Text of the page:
No matter what you think of their music, you have to admire British Sea Power’s ambition.
They are unafraid to stick out their collective neck in pursuit of a furthering of their particular sound, nor are they fazed by applying that sound to use in other media – their 2009 soundtrack to the 1934 ethnofiction film Man of Aran is a prime example of their esoteric approach to composing and releasing their music.
In some ways Sea of Brass has more in common with Man of Aran than with any of their other studio records, by virtue of its roots in experimentation and collaboration. The record consists of assorted songs from across their 15-year career, rearranged and set against a dramatic backdrop of enormous, dense brass instrumentation. As an idea, it sort-of-nearly makes sense – after all, BSP are the closest the UK has to an Arcade Fire equivalent, such is the idealistic, widescreen nature of their distinctive brand of indie rock, and as the Canadian band are bolstered by their own extensive orchestral arrangements, maybe so too can these plucky Cumbrians.
In practice, and in a similarly convoluted way, it nearly works – but, unfortunately, not quite.
Firstly, let it be said that there are no problems with the songs on offer here. Each of the eight tracks on the release’s main disc (one of three CDs in the deluxe package, which also includes a live DVD) exists in a splendid form elsewhere in the band’s back catalogue. And please do not assume, therefore, that the addition of the brass arrangements are instantly and unanimously ruinous – the brass often provides an interesting counterpoint to BSP’s motorik rhythms and knife-edge guitars.
The problem lies in the moments, of which there are far too many, in which the brass simply sounds unnecessary. The billowing, thunderous rasps that clamour atop the climax of “Atom”, for example, are satisfyingly melodramatic and OTT, but they just don’t need to be there. The song is more than exhilarating enough, a fact that quickly renders the extra instrumentation more or less redundant.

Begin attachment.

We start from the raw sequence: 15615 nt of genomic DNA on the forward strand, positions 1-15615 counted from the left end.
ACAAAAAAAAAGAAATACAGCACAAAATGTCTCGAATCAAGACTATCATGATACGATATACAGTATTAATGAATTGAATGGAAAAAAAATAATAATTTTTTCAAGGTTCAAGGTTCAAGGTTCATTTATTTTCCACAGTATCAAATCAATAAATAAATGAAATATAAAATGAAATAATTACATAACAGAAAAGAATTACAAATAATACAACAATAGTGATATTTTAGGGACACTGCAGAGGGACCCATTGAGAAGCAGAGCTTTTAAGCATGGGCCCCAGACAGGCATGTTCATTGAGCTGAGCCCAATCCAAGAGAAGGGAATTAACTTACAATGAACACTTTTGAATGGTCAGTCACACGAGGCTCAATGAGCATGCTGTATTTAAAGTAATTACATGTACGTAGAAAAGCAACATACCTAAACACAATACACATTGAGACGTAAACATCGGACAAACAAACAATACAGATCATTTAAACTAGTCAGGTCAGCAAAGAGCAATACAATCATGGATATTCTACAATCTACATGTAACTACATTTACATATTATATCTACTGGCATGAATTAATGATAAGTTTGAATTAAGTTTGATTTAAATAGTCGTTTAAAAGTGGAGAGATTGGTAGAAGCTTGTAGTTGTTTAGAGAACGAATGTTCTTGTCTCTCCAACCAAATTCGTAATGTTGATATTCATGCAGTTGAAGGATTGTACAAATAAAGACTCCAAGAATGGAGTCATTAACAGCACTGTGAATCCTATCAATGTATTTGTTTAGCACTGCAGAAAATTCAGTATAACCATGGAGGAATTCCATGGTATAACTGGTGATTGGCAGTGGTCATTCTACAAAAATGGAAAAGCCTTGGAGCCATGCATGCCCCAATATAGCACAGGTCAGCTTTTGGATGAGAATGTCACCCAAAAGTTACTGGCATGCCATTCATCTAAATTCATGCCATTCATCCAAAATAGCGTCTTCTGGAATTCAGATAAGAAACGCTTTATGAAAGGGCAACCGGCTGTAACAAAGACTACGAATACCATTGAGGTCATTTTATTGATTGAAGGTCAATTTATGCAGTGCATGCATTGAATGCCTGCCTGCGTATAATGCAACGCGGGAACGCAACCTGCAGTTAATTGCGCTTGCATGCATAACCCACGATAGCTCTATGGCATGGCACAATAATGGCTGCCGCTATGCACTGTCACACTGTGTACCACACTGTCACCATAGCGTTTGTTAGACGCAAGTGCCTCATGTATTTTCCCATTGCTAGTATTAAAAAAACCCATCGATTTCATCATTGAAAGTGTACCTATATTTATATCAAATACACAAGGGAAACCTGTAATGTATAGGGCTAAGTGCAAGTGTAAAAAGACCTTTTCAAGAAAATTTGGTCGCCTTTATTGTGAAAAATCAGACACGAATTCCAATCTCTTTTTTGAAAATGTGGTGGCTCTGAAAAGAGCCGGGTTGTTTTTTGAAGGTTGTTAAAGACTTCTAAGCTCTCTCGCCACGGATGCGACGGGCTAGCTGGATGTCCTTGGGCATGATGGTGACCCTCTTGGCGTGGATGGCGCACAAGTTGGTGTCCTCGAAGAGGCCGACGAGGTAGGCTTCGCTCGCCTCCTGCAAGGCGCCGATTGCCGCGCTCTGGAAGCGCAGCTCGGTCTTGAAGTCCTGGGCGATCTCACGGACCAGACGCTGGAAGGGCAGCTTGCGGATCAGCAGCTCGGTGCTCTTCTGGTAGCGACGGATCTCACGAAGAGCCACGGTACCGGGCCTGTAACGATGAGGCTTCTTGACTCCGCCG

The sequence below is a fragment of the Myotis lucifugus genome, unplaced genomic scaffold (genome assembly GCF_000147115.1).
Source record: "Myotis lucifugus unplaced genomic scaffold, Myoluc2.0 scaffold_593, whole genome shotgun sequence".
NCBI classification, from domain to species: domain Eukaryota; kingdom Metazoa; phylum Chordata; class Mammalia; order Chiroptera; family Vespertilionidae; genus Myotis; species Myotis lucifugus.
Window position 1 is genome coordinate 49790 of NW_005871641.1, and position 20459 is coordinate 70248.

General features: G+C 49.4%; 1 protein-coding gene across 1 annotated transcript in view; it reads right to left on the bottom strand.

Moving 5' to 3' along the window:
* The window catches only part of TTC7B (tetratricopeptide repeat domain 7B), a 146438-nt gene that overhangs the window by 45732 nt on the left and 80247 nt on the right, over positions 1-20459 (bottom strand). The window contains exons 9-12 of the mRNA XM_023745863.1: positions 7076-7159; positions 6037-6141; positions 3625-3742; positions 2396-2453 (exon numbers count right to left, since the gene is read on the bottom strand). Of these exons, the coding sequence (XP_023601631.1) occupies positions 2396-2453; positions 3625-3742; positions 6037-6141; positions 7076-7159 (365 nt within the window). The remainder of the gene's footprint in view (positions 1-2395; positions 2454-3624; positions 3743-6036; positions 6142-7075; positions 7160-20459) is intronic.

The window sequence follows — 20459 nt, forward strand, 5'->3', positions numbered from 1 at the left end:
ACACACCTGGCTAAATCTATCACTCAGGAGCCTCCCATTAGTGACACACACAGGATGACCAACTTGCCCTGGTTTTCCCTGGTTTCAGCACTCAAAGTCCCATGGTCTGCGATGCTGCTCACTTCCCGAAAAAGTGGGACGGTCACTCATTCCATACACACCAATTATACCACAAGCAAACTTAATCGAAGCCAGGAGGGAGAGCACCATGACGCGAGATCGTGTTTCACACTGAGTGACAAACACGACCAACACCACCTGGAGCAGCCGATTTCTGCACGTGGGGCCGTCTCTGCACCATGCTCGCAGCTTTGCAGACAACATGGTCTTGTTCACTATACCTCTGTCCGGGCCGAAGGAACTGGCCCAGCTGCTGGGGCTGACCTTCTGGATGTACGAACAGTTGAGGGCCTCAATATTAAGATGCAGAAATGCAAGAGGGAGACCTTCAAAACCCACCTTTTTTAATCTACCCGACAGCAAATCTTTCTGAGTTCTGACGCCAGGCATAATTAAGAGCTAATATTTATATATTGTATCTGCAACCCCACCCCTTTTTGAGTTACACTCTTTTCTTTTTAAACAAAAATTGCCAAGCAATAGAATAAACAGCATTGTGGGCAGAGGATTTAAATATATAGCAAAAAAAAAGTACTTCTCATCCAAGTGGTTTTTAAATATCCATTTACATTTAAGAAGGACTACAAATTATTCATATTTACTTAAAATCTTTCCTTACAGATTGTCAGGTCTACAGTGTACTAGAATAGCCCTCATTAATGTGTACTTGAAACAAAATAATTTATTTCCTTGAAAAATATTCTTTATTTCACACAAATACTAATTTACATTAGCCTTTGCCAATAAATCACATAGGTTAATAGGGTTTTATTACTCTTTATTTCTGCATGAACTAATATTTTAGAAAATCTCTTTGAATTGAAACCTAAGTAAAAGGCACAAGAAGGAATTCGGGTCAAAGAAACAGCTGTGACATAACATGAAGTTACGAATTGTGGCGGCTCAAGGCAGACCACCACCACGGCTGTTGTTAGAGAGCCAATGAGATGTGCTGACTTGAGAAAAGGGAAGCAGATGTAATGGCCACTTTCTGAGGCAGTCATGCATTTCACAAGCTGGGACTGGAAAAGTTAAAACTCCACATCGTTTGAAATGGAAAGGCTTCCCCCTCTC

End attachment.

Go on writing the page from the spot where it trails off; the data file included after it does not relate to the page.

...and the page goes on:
Listening and watching through the four discs, one might be tempted to dismiss a release like this as mere self-indulgence, a proggy, too-long decadence of a kind that should have died out long ago. That, however, would be inaccurate. British Sea Power are just not that kind of band. The unwieldy length and saturated arrangements of Sea of Brass are not a product of ego; it owes its existence to the band’s aforementioned eclecticism and ambition. It can be heard in Jan Wilkinson’s worldly-yet-ingenuous vocal, seen on the live DVD in the band’s wide-eyed, impassioned stage presence. This is a band delighting in the opportunity to manipulate and expand their songs in previously impossible ways, and it is their earnestness that carries them through a sometimes-dragging collection.
There are undeniable moments of beauty (the radar-bleeping beginning of “A Light Above Descending” is lent a lovely, watercolour quality by its gentle horn accompaniment), and the live cuts tend to fare better than the studio recordings, imbued as they are with a tangibly excitability. It’s irrefutable though – much of Sea of Brass (by which I mean both the studio album itself and its associated extras) does feel bloated. As I said at the beginning of this article, British Sea Power’s lack of inhibition is admirable, and this is not tainted by the excesses of this experiment. Maybe next time they will find an area into which to expand that will prove a little more sonically fertile than the unfocussed brass on show here.